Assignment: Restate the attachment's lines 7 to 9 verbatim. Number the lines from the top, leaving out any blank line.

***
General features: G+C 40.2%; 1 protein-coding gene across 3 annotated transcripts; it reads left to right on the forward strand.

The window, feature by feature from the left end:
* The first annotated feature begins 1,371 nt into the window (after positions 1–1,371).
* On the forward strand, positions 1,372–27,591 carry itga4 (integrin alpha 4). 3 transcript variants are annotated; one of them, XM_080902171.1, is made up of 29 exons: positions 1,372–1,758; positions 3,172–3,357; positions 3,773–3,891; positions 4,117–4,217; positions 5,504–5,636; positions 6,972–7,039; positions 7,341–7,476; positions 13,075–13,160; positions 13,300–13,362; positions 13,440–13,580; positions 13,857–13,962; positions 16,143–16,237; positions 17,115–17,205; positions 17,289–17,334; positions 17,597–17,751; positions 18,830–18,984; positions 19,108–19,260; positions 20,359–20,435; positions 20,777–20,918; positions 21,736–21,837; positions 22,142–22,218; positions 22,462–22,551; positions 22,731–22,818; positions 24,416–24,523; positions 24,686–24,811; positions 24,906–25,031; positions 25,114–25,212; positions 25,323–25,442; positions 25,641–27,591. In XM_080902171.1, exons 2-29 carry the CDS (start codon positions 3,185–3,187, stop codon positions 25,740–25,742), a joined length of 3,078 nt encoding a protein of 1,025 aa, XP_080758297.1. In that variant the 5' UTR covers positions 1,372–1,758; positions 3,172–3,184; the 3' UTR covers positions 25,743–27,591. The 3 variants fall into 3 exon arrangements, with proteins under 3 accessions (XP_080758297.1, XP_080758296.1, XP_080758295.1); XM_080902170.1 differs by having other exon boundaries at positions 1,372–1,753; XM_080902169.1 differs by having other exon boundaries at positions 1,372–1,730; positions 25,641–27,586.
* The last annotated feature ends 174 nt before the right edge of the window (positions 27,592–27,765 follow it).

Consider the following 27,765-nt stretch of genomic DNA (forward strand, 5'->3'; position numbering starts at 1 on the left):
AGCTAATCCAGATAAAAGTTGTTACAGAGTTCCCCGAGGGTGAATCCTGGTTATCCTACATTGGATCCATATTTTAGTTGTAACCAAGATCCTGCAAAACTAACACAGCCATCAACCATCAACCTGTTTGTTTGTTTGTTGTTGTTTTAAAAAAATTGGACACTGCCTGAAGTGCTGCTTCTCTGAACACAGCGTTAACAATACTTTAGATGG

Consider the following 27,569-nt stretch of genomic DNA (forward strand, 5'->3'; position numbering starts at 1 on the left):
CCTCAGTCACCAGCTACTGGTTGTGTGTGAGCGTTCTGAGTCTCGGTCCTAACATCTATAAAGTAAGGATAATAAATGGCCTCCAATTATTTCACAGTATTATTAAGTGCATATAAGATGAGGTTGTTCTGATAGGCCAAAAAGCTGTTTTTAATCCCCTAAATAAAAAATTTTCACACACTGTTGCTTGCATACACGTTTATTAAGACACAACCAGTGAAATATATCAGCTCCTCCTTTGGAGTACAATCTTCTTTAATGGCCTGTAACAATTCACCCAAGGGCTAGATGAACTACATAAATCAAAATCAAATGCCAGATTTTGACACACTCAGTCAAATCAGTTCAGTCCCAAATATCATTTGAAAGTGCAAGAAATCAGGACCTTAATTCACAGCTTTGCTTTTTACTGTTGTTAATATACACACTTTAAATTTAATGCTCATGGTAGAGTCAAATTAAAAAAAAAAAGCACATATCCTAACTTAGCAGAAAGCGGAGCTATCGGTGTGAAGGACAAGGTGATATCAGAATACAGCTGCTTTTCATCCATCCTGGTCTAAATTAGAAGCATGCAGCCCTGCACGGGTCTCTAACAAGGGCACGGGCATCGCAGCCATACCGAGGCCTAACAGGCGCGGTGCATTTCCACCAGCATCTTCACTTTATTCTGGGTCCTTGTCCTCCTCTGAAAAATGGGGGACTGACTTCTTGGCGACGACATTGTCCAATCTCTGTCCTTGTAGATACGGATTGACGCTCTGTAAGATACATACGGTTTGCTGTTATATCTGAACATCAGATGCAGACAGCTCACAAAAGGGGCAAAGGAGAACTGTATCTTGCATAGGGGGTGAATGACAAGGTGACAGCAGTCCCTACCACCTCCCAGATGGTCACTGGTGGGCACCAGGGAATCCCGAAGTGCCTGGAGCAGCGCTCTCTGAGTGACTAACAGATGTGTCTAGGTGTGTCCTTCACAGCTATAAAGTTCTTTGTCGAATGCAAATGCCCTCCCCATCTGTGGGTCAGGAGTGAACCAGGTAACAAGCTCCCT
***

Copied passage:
AGCTAATCCAGATAAAAGTTGTTACAGAGTTCCCCGAGGGTGAATCCTGGTTATCCTACATTGGATCCATATTTTAGTTGTAACCAAGATCCTGCAAAACTAACACAGCCATCAACCATCAACCTGTTTGTTTGTTTGTTGTTGTTTTAAAAAAATTGGACACTGCCTGAAGTGCTGCTTCTCTGAACACAGCGTTAACAATACTTTAGATGG

Consider the following 27,569-nt stretch of genomic DNA (forward strand, 5'->3'; position numbering starts at 1 on the left):
CCTCAGTCACCAGCTACTGGTTGTGTGTGAGCGTTCTGAGTCTCGGTCCTAACATCTATAAAGTAAGGATAATAAATGGCCTCCAATTATTTCACAGTATTATTAAGTGCATATAAGATGAGGTTGTTCTGATAGGCCAAAAAGCTGTTTTTAATCCCCTAAATAAAAAATTTTCACACACTGTTGCTTGCATACACGTTTATTAAGACACAACCAGTGAAATATATCAGCTCCTCCTTTGGAGTACAATCTTCTTTAATGGCCTGTAACAATTCACCCAAGGGCTAGATGAACTACATAAATCAAAATCAAATGCCAGATTTTGACACACTCAGTCAAATCAGTTCAGTCCCAAATATCATTTGAAAGTGCAAGAAATCAGGACCTTAATTCACAGCTTTGCTTTTTACTGTTGTTAATATACACACTTTAAATTTAATGCTCATGGTAGAGTCAAATTAAAAAAAAAAAGCACATATCCTAACTTAGCAGAAAGCGGAGCTATCGGTGTGAAGGACAAGGTGATATCAGAATACAGCTGCTTTTCATCCATCCTGGTCTAAATTAGAAGCATGCAGCCCTGCACGGGTCTCTAACAAGGGCACGGGCATCGCAGCCATACCGAGGCCTAACAGGCGCGGTGCATTTCCACCAGCATCTTCACTTTATTCTGGGTCCTTGTCCTCCTCTGAAAAATGGGGGACTGACTTCTTGGCGACGACATTGTCCAATCTCTGTCCTTGTAGATACGGATTGACGCTCTGTAAGATACATACGGTTTGCTGTTATATCTGAACATCAGATGCAGACAGCTCACAAAAGGGGCAAAGGAGAACTGTATCTTGCATAGGGGGTGAATGACAAGGTGACAGCAGTCCCTACCACCTCCCAGATGGTCACTGGTGGGCACCAGGGAATCCCGAAGTGCCTGGAGCAGCGCTCTCTGAGTGACTAACAGATGTGTCTAGGTGTGTCCTTCACAGCTATAAAGTTCTTTGTCGAATGCAAATGCCCTCCCCATCTGTGGGTCAGGAGTGAACCAGGTAACAAGCTCCCT